A perennial problem for the secondary seller – especially the opportunistic sellers in today’s market – is the ‘what if’ question. Yes, it’s nice to bank the cash while markets are hot. But if they’d held onto their assets a little longer, would they have seen a bigger upside?
One way for potential sellers to avoid this conundrum is to do a structured transaction, which allows them to raise capital without the need to sell (or raise debt against) their asset.
Pierre-Antoine de Selancy, managing partner of 17Capital, described his own firm’s offering as “preferred capital”. The idea is that a GP looking for additional capital (maybe a fully-called fund, for example), or an LP trying to accelerate liquidity or manage its portfolio would effectively sell 17Capital a tranche of preferred equity. When the distributions start coming back, 17 gets its money back plus a return, and the GP or LP keeps the rest.
“It allows private equity investors to raise additional capital or generate liquidity whilst preserving ownership of their portfolios and future upside,” explained de Selancy. “If an investor truly believes in the quality of its portfolio, [our] investments are an attractive alternative to a secondary sale.”
The concept also provides an alternative for firms that might otherwise look to raise debt against their portfolio. “Although it’s more costly than debt financing, it is also much more flexible, [since] an investor isn’t tied to specific terms, covenants or repayment dates,” he said.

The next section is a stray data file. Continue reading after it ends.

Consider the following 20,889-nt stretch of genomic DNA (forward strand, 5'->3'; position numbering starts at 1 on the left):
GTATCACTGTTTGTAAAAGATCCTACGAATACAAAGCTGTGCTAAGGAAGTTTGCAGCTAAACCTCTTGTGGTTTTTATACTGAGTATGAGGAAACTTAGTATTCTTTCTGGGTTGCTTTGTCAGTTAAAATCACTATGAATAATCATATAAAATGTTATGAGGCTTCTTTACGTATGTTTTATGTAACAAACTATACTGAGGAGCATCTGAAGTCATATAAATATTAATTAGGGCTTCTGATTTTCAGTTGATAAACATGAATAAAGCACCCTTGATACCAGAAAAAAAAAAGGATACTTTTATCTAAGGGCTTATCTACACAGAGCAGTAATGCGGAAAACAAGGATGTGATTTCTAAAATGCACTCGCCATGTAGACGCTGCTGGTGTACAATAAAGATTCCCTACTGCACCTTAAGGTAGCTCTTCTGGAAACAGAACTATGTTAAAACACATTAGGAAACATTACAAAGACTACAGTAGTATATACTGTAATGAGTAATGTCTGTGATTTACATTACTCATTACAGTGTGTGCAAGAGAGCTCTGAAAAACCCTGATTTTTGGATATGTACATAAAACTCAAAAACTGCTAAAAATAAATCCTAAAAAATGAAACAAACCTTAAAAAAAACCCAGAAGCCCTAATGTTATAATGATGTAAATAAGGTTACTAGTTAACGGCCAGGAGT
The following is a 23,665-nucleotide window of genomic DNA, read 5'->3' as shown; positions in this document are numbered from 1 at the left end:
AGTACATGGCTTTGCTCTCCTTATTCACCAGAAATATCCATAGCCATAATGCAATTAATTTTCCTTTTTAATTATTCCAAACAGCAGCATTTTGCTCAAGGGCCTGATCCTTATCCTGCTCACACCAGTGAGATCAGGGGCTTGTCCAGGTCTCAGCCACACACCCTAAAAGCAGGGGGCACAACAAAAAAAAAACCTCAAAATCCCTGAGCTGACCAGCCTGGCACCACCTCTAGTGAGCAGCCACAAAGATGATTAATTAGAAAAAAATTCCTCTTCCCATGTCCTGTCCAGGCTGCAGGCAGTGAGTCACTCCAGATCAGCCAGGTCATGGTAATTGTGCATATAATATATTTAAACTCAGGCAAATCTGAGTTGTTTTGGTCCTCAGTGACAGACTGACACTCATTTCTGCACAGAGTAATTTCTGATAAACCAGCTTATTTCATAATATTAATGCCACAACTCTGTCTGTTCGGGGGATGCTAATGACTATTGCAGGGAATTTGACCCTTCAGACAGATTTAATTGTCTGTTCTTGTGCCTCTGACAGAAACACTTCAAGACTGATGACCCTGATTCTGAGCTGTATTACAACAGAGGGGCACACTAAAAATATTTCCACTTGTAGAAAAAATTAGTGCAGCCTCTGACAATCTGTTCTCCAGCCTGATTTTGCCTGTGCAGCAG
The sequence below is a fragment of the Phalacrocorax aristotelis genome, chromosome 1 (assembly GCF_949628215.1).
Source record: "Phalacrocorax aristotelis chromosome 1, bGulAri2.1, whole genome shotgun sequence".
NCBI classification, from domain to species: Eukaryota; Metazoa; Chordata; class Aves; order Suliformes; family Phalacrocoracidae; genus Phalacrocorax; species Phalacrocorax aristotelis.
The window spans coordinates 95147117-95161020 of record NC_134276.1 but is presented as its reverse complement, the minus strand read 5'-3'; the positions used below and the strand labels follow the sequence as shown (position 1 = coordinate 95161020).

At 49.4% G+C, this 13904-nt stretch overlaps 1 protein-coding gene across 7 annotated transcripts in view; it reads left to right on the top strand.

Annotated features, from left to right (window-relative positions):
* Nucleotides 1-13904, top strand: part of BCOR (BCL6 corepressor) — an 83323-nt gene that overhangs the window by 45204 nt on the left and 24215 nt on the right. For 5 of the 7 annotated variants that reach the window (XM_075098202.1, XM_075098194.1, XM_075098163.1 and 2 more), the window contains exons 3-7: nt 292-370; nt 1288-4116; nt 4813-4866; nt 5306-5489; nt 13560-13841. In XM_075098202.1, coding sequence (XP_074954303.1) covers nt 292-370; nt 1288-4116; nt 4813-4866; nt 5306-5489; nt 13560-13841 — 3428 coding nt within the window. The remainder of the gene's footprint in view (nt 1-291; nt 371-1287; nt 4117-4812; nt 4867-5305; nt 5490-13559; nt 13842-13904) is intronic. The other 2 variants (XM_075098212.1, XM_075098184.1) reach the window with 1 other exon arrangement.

According to de Selancy, the nature of the client demand has changed. “In 2009, most situations were distressed; people had a problem that needed solving. Today most of those problems have been solved; today it’s more about raising capital opportunistically to make further portfolio investments.”
For LPs who have been sitting on good portfolios since the crisis, and have had to endure dismal J-curves as a result, choosing to cash in at this point in the cycle (i.e. just as markets are recovering) would be a mistake, he argued. “Investors who believe in their portfolio shouldn’t sell it now – they would give away all the future upside.”
Nonetheless, the concept remains quite alien to many institutions in Europe, he admitted. “Two-thirds of the transactions [we’ve done] have been with people who have never considered selling.” This may be a GP who faces debt financing constraints from the bank, he said. Or it might be a listed vehicle that wants to accelerate the liquidity of its old funds so it can commit to new funds.
For the time being, that means the firm needs to do a lot of advocacy work, seeking out investors to explain the idea and tailoring a deal to their needs. “We tell [people]: ‘We’d like to invest; we believe our capital would make sense for you’. In a sense, it is like going back to the secondaries market in the 1990s, before the intermediaries arrived.”
But times are changing, he noted. “[Our] expertise and comfort with portfolio holders has increased substantially over the years. [We’ve] completed seven transactions in the last 12 months. [And] the more deals we do, the more we assure investors of our strategy. I think we’re going to see lot of creativity in the private equity market, [since] there’s a substantial amount of capital to deploy – and that will mean more structured transactions.”
A version of this story originally appeared in the September issue of Private Equity International.